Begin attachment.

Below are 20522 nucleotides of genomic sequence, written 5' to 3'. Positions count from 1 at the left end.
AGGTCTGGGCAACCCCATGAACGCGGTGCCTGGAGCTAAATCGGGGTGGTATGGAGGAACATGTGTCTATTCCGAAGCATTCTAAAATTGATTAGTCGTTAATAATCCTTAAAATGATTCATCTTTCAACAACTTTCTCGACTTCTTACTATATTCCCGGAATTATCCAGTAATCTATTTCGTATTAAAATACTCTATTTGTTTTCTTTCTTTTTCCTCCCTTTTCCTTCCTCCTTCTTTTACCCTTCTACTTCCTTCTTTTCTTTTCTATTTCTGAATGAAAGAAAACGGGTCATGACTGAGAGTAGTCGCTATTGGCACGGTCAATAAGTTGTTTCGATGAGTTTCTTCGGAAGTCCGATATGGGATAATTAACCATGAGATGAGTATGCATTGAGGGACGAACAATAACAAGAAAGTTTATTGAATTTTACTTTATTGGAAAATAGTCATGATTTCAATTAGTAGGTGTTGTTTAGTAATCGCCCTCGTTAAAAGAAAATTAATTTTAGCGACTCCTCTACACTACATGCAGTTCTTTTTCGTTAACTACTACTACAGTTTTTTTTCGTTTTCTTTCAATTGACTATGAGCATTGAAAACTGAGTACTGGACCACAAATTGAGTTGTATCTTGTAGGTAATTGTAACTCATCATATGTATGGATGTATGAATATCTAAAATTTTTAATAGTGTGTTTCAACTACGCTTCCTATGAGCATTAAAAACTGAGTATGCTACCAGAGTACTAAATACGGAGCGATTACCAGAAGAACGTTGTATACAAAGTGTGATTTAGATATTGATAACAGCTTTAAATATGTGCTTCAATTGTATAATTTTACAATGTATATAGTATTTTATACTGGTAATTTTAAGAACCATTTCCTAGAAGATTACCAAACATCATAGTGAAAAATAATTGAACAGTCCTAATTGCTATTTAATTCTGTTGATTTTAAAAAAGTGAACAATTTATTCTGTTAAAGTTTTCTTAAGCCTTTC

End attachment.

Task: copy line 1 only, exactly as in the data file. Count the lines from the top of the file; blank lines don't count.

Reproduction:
Below are 20522 nucleotides of genomic sequence, written 5' to 3'. Positions count from 1 at the left end.